If the 5600G’s lack of utility to scalpers helps NZXT keep the Foundation in stock, it could be a good option for those who don’t want to build their own PCs but would be comfortable installing a graphics card later when they become more widely available. While some vendors will currently allow you to use the 5600G with an external graphics card, that configuration is unlikely to be worth fighting scalpers for.
MediaTek and AMD announce RZ600 series Wi-Fi 6E chips
The chipset will power next-generation AMD Ryzen-series laptops and desktop PCs.
Today, MediaTek and AMD announced a partnership to co-engineer industry-leading Wi-Fi solutions, beginning with the AMD RZ600 Series Wi-Fi 6E modules, which include MediaTek’s new Filogic 330P chipset. In 2022 and beyond, the Filogic 330P chipset will power next-generation AMD Ryzen-series laptops and desktop PCs, delivering fast Wi-Fi speeds with low latency and less interference from other signals.
AMD and MediaTek developed and certified PCIe® and USB interfaces for modern sleep states and power management, which are critical elements of modern customer experiences, to optimize the AMD RZ600 Series Wi-Fi 6E modules with a focus on delivering seamless connectivity experiences for customers. Furthermore, the optimization process included stress testing and ensuring compatibility standards, which may reduce development time for OEM customers in the long run.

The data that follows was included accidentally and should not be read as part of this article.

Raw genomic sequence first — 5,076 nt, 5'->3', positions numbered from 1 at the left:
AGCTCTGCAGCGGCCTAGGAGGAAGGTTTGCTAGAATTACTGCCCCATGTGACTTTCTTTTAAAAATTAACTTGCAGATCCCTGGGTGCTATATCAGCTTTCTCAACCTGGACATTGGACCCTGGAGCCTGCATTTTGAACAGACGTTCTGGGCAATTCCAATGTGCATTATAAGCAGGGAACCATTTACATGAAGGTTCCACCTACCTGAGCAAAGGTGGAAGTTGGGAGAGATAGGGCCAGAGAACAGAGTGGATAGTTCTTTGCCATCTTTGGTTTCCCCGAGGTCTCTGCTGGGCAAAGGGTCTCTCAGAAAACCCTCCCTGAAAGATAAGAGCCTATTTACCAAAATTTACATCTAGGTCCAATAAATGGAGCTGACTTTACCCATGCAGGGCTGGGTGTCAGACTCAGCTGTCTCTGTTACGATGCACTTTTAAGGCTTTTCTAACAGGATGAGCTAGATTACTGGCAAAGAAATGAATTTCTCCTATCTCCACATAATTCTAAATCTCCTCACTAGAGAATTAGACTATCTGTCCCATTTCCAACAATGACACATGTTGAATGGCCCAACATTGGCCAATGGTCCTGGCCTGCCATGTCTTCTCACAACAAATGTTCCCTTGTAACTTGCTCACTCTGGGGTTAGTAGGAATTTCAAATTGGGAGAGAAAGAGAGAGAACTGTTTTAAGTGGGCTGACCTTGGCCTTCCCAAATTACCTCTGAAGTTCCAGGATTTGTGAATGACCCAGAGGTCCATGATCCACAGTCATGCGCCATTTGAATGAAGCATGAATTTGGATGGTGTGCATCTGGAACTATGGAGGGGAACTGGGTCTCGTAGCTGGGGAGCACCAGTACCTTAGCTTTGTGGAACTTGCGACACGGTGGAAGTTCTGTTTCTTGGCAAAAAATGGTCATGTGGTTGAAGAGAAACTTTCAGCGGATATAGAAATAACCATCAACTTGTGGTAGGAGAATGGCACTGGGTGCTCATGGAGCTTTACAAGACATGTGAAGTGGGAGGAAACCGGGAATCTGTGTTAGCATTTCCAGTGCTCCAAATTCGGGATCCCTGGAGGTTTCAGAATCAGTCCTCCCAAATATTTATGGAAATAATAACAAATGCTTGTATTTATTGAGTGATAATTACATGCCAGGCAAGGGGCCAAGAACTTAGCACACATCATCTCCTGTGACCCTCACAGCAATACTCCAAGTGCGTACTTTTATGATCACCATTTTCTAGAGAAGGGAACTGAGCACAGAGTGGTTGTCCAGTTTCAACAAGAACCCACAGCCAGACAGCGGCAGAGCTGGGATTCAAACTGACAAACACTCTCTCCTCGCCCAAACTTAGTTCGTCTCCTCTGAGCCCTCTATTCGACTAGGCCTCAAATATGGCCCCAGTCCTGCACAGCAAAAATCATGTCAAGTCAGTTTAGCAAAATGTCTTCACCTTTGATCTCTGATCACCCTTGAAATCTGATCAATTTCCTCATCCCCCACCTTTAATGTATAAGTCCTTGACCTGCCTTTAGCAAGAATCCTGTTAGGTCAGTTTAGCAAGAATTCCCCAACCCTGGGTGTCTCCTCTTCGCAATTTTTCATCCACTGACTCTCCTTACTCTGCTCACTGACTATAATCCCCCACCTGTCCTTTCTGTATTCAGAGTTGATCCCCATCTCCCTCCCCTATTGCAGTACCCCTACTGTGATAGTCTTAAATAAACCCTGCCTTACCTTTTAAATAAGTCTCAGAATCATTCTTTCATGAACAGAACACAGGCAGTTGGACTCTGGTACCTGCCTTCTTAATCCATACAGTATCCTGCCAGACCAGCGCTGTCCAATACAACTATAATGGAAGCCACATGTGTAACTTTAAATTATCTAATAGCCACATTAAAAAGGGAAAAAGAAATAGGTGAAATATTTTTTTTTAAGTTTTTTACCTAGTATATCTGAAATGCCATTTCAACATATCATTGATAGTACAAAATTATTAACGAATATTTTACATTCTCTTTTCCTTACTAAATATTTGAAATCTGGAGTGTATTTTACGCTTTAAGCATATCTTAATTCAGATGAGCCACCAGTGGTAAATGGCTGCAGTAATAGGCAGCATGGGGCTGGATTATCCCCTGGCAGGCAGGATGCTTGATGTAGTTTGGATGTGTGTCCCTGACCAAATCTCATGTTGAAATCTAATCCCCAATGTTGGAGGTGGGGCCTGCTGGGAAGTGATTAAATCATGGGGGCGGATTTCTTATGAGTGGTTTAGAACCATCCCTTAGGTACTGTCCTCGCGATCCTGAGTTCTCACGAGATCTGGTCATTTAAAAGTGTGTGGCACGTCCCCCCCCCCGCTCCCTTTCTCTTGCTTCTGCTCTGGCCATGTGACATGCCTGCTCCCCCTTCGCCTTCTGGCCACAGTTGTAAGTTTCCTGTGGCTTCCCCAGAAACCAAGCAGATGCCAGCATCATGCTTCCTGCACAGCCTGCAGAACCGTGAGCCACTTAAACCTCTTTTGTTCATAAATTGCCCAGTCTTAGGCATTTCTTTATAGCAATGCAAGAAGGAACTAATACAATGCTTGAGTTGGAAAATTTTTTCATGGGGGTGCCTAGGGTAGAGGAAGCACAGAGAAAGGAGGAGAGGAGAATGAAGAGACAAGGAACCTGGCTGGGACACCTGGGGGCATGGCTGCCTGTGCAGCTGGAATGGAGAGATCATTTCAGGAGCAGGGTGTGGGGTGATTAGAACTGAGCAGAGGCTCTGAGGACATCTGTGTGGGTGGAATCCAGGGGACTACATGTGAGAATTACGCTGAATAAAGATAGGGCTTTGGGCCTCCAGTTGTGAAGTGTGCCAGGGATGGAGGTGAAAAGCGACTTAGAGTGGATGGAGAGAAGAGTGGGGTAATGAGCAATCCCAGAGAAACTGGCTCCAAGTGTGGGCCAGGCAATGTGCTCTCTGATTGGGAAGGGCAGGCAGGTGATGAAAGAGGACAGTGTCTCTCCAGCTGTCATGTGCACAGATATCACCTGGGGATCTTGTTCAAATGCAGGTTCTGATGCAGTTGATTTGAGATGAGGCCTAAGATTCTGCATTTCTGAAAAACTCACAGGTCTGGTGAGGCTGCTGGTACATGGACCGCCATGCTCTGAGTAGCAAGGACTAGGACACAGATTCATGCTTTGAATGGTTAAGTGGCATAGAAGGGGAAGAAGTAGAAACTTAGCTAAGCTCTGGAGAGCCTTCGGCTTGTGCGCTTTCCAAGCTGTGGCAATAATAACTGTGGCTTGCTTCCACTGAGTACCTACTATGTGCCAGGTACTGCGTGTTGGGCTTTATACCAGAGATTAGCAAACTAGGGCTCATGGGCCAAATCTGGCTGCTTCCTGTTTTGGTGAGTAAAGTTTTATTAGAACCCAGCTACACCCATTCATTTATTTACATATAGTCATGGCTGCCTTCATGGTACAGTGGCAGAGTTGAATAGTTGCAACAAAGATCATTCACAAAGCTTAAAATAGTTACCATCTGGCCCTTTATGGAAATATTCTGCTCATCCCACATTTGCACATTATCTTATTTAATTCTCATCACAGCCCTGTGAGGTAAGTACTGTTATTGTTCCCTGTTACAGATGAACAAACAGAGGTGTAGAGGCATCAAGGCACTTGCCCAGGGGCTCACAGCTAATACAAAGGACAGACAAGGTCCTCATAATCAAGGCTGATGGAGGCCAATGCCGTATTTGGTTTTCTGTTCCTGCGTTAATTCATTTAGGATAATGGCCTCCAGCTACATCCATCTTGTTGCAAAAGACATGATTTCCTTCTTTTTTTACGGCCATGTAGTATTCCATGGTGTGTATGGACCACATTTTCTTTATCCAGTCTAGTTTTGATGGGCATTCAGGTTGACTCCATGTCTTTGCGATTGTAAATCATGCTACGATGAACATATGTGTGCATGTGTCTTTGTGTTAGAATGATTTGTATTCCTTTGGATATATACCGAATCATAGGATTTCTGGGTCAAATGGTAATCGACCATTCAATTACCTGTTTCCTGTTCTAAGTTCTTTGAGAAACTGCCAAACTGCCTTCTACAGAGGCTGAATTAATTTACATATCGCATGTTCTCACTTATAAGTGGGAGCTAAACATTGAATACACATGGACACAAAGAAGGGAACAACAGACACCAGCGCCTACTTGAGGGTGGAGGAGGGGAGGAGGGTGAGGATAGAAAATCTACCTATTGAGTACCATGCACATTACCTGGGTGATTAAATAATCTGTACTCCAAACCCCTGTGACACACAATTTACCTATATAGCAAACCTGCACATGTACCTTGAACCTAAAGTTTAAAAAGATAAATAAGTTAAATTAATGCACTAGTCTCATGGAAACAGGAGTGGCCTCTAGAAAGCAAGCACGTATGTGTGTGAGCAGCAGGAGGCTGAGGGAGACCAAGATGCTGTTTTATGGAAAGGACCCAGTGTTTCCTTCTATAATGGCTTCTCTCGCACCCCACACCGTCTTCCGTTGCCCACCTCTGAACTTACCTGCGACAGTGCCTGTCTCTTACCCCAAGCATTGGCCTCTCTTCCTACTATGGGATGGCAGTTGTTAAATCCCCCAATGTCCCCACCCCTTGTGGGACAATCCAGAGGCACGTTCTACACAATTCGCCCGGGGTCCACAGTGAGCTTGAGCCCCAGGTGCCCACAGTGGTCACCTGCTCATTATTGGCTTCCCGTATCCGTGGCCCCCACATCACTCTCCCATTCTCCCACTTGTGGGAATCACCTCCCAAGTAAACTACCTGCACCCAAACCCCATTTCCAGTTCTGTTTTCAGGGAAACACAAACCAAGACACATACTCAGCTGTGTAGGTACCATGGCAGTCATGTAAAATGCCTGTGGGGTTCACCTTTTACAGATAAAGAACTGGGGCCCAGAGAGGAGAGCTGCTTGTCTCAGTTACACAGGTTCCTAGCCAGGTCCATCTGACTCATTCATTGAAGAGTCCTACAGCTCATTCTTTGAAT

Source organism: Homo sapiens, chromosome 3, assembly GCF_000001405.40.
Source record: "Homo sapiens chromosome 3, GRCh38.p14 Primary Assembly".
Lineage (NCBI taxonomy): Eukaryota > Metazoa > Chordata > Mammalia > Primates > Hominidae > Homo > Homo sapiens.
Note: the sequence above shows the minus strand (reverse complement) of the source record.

Filogic 330P supports 2×2 Wi-Fi 6 (2.4/5GHz) and 6E (6GHz band up to 7.125GHz) connectivity standards, as well as Bluetooth® 5.2 (BT/BLE). The high throughput chipset is extremely fast, with up to 2.4Gbps connectivity and support for the new 6GHz spectrum at 160MHz channel bandwidth. The Filogic 330P chipset also incorporates MediaTek’s power amplifier (PA) and low noise amplifier (LNA) technology to help optimize power consumption and reduce design footprint, allowing it to be embedded in laptops of all sizes.
AMD RZ600 Series Wi-Fi 6E Modules Specifications
|Wi-Fi Module||Wi-Fi Specs||M.2 Slots|
|AMD RZ616 Wi-Fi 6E module||Wi-Fi 6E 2x2160MHz Wi-Fi ChannelsPHY rate up to 2.4Gbps||M.2 2230 and 1216|
|AMD RZ608 Wi-Fi 6E module||Wi-Fi 6E 2x280MHz Wi-Fi ChannelsPHY rate up to 1.2Gbps||M.2 2230|
The AMD RZ600 Series Wi-Fi 6E modules extend AMD’s Wi-Fi capabilities, providing excellent connectivity solutions to OEMs and end-users whether they are playing the latest interactive games, working remotely, or completing a large project.
Mobile3 days ago
Snapdragon is now a standalone product brand
Mobile2 days ago
Four new Nokia phones are in tow, sports new design
Lifestyle3 days ago
UNIQLO officially opens its first store in CAMANAVA area
TVs6 days ago
MediaTek Pentonic 2000 is the world’s first 7nm TV chip
Deals3 days ago
New budget-friendly 5G mobile phones from Globe!